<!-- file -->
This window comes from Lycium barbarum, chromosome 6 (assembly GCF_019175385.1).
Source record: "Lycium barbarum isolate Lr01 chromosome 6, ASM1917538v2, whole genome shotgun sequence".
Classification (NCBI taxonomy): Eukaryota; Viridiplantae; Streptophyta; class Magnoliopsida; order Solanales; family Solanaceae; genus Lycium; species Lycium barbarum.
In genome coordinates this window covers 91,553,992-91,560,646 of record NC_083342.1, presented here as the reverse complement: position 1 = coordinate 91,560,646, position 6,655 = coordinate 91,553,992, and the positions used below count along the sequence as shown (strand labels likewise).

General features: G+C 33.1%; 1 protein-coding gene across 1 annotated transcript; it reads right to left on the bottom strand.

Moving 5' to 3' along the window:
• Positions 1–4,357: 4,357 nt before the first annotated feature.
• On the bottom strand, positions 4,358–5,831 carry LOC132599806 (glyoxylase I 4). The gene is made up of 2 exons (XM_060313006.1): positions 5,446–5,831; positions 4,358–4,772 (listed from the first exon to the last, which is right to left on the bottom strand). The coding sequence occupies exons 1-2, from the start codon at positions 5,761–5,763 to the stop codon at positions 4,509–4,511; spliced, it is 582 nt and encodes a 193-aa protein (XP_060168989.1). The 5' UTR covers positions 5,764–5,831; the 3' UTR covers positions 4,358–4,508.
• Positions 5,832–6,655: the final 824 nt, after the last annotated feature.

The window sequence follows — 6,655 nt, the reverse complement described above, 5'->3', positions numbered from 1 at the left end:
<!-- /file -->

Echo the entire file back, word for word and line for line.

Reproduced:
This window comes from Lycium barbarum, chromosome 6 (assembly GCF_019175385.1).
Source record: "Lycium barbarum isolate Lr01 chromosome 6, ASM1917538v2, whole genome shotgun sequence".
Classification (NCBI taxonomy): Eukaryota; Viridiplantae; Streptophyta; class Magnoliopsida; order Solanales; family Solanaceae; genus Lycium; species Lycium barbarum.
In genome coordinates this window covers 91,553,992-91,560,646 of record NC_083342.1, presented here as the reverse complement: position 1 = coordinate 91,560,646, position 6,655 = coordinate 91,553,992, and the positions used below count along the sequence as shown (strand labels likewise).

General features: G+C 33.1%; 1 protein-coding gene across 1 annotated transcript; it reads right to left on the bottom strand.

Moving 5' to 3' along the window:
• Positions 1–4,357: 4,357 nt before the first annotated feature.
• On the bottom strand, positions 4,358–5,831 carry LOC132599806 (glyoxylase I 4). The gene is made up of 2 exons (XM_060313006.1): positions 5,446–5,831; positions 4,358–4,772 (listed from the first exon to the last, which is right to left on the bottom strand). The coding sequence occupies exons 1-2, from the start codon at positions 5,761–5,763 to the stop codon at positions 4,509–4,511; spliced, it is 582 nt and encodes a 193-aa protein (XP_060168989.1). The 5' UTR covers positions 5,764–5,831; the 3' UTR covers positions 4,358–4,508.
• Positions 5,832–6,655: the final 824 nt, after the last annotated feature.

The window sequence follows — 6,655 nt, the reverse complement described above, 5'->3', positions numbered from 1 at the left end: